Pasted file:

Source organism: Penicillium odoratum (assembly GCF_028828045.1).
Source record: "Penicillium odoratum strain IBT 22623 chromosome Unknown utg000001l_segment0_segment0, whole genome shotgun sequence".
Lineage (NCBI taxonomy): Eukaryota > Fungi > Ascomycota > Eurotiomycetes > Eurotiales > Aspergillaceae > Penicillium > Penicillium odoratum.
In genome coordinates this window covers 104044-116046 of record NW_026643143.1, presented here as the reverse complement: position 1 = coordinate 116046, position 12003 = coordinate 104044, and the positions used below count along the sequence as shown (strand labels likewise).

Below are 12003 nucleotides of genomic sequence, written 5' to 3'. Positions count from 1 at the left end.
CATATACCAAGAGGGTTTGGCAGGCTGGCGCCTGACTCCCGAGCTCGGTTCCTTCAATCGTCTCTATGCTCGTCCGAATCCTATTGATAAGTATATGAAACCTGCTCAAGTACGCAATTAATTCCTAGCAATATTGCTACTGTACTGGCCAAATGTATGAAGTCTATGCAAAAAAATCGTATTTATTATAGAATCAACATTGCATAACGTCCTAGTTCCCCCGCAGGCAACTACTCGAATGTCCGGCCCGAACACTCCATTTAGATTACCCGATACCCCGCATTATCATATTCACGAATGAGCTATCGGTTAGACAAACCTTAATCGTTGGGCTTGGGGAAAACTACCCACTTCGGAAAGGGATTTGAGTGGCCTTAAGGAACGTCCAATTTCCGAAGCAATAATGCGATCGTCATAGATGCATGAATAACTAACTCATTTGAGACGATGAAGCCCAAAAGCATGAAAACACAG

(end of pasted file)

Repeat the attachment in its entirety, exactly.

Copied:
Source organism: Penicillium odoratum (assembly GCF_028828045.1).
Source record: "Penicillium odoratum strain IBT 22623 chromosome Unknown utg000001l_segment0_segment0, whole genome shotgun sequence".
Lineage (NCBI taxonomy): Eukaryota > Fungi > Ascomycota > Eurotiomycetes > Eurotiales > Aspergillaceae > Penicillium > Penicillium odoratum.
In genome coordinates this window covers 104044-116046 of record NW_026643143.1, presented here as the reverse complement: position 1 = coordinate 116046, position 12003 = coordinate 104044, and the positions used below count along the sequence as shown (strand labels likewise).

Below are 12003 nucleotides of genomic sequence, written 5' to 3'. Positions count from 1 at the left end.
CATATACCAAGAGGGTTTGGCAGGCTGGCGCCTGACTCCCGAGCTCGGTTCCTTCAATCGTCTCTATGCTCGTCCGAATCCTATTGATAAGTATATGAAACCTGCTCAAGTACGCAATTAATTCCTAGCAATATTGCTACTGTACTGGCCAAATGTATGAAGTCTATGCAAAAAAATCGTATTTATTATAGAATCAACATTGCATAACGTCCTAGTTCCCCCGCAGGCAACTACTCGAATGTCCGGCCCGAACACTCCATTTAGATTACCCGATACCCCGCATTATCATATTCACGAATGAGCTATCGGTTAGACAAACCTTAATCGTTGGGCTTGGGGAAAACTACCCACTTCGGAAAGGGATTTGAGTGGCCTTAAGGAACGTCCAATTTCCGAAGCAATAATGCGATCGTCATAGATGCATGAATAACTAACTCATTTGAGACGATGAAGCCCAAAAGCATGAAAACACAG